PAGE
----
Eight-year-old Johan Antigua is a switch-hitting, hard-throwing shortstop with a major-league smile. His love of baseball stems from an early age. The youngest of five ball-playing brothers, he took his first steps on a baseball diamond. It’s no surprise that he’s most at home at the ballpark. Since January 2018, however, he’s been a spectator, unable to join his team on the field.
In December 2017, Johan’s mother, Jessica, grew concerned when he developed fever, a dry cough and a swollen face. Johan soon recovered, but the symptoms returned a few weeks later during a January baseball practice. Jessica took him to the hospital immediately, where physicians initially diagnosed lymphoma. A few days later, further tests revealed that Johan had acute lymphoblastic leukemia (ALL), the most common childhood cancer.
“The first thing I thought was that I was going to lose him,” Jessica says. “When you hear the word cancer, you think the worst.”
Johan was referred to St. Jude Children’s Research Hospital, where his clinicians explained the course of treatment: two-and-a-half years of chemotherapy. He’s currently approaching the midway point of therapy.
Johan, who is of Puerto Rican descent, is the first member of his family to have pediatric cancer. Because of his Hispanic ethnicity, Johan may have had a higher risk of developing ALL. Researchers at St. Jude are trying to find out why.
For the past decade, St. Jude scientists have examined racial disparities in children with ALL. Jun J. Yang, PhD, of St. Jude Pharmaceutical Sciences, has looked at gene variations to explore why Hispanic children have an increased risk of leukemia. The most recent study from his lab is one of the largest efforts yet focused on Hispanic patients with ALL.
Researchers found a new gene associated with an increased risk in these children. The gene, ERG, was already known to play a role in childhood leukemia.
“We looked at the entire genome, and out of the 20,000-plus genes sequenced, ERG emerged as the one at the top in the Hispanic population,” Yang says.
High-risk variations in ERG were associated with a 1.56-fold increased risk of ALL in Hispanic children.
Although the individual risk remains low, Yang says the finding shows that abnormalities in ERG are critical for the development of this cancer.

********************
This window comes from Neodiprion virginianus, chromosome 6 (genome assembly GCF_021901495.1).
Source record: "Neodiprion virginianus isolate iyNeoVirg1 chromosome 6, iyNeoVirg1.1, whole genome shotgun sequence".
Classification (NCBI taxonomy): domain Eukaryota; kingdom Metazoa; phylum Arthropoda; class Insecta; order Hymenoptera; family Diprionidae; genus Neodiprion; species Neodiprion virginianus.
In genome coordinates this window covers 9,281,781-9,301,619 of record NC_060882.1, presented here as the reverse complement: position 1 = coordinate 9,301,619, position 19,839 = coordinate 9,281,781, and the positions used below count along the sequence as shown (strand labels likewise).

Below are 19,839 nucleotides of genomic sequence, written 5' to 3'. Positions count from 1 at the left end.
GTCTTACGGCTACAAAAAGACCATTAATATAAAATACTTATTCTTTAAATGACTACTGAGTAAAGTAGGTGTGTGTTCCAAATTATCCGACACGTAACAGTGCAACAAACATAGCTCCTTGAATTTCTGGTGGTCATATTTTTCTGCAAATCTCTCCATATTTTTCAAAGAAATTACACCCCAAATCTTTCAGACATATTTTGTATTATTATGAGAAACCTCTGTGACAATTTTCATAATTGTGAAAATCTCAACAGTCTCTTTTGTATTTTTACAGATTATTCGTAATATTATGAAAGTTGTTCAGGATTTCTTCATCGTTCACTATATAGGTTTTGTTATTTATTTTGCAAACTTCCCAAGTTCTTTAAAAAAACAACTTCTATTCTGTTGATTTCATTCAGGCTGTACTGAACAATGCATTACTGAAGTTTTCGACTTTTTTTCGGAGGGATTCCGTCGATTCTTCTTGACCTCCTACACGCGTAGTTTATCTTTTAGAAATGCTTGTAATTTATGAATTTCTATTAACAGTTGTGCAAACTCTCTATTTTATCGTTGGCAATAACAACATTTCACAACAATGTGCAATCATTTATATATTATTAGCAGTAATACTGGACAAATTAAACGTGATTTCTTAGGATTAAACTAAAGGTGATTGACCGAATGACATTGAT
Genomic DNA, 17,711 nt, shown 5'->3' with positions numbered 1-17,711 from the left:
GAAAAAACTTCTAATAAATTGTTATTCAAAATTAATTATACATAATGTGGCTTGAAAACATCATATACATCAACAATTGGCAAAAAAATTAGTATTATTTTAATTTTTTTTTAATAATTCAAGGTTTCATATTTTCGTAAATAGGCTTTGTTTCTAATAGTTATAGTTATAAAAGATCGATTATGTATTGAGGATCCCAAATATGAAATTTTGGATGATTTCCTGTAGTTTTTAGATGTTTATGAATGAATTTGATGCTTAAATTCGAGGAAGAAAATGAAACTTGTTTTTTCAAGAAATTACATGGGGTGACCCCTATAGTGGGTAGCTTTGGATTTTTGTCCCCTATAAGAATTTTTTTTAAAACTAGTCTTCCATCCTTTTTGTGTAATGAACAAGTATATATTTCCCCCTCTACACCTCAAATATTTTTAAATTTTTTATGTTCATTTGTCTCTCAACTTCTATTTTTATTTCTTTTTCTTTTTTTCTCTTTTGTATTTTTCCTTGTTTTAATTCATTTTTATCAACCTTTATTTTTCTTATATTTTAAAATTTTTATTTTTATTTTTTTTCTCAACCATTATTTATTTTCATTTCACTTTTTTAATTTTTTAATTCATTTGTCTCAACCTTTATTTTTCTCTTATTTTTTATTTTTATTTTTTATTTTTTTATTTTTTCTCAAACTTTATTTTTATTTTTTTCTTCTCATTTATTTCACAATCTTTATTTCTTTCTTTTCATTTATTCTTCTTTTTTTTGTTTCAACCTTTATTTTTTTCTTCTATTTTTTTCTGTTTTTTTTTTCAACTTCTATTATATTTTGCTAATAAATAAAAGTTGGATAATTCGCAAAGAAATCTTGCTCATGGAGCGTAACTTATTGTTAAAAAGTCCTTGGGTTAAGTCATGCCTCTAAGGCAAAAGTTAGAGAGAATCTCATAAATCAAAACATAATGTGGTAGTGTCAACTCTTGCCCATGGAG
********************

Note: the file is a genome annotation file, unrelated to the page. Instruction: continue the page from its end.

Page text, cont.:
One of the challenges researchers faced when studying why Hispanic patients are more likely to develop ALL is the diverse makeup of the population. Hispanic children come from many geographical areas, but they still have the highest incidence of this cancer in the U.S. and are less likely than other children with ALL to survive.
In the study, Hispanic ethnicity was defined as having more than 10 percent Native American genetic ancestry. Yang and his colleagues confirmed previous findings that variations in three other genes — ARID5B, GATA3 and PIP4K2A — were more common in Hispanic children and were linked with an increased chance of developing ALL.
The risk was highest for children with the highest percentage of Native American ancestry. Scientists found no significant increase in the ALL risk of African-American children with the high-risk ERG variations and a small increase in children of European ancestry.
That was surprising, because for previously discovered leukemia genes, the effects on ALL genetic risk have usually been consistent across ancestries.
“St. Jude has taken a comprehensive and genomic approach to look into the biology behind the racial disparities in this disease,” Yang says. “In terms of looking at ALL in Hispanics, I think we are at the forefront of scientific discovery.”
Researchers collaborated with the Children’s Oncology Group and scientists from 15 other institutions in the U.S. and Guatemala. Through the new St. Jude Global program, the institution has partnerships in Central and South America to further study Hispanic populations with ALL. Additional research is needed to determine whether environmental or other factors might trigger ERG to cause cancer more often in these children.
“We are looking into performing genomic research in those populations, not only to have a better understanding of the biology of ALL, but to identify factors that might improve treatment outcomes for Hispanic patients and children with high Native American ancestry everywhere in the world,” Yang said.
That’s good news for children like Johan, who is interested in returning to the activities and games he loves.
“His coaches and teammates have been asking about him,” Jessica says. “He’s used to being active, and he just wants to play baseball again.”
From Promise, Spring 2019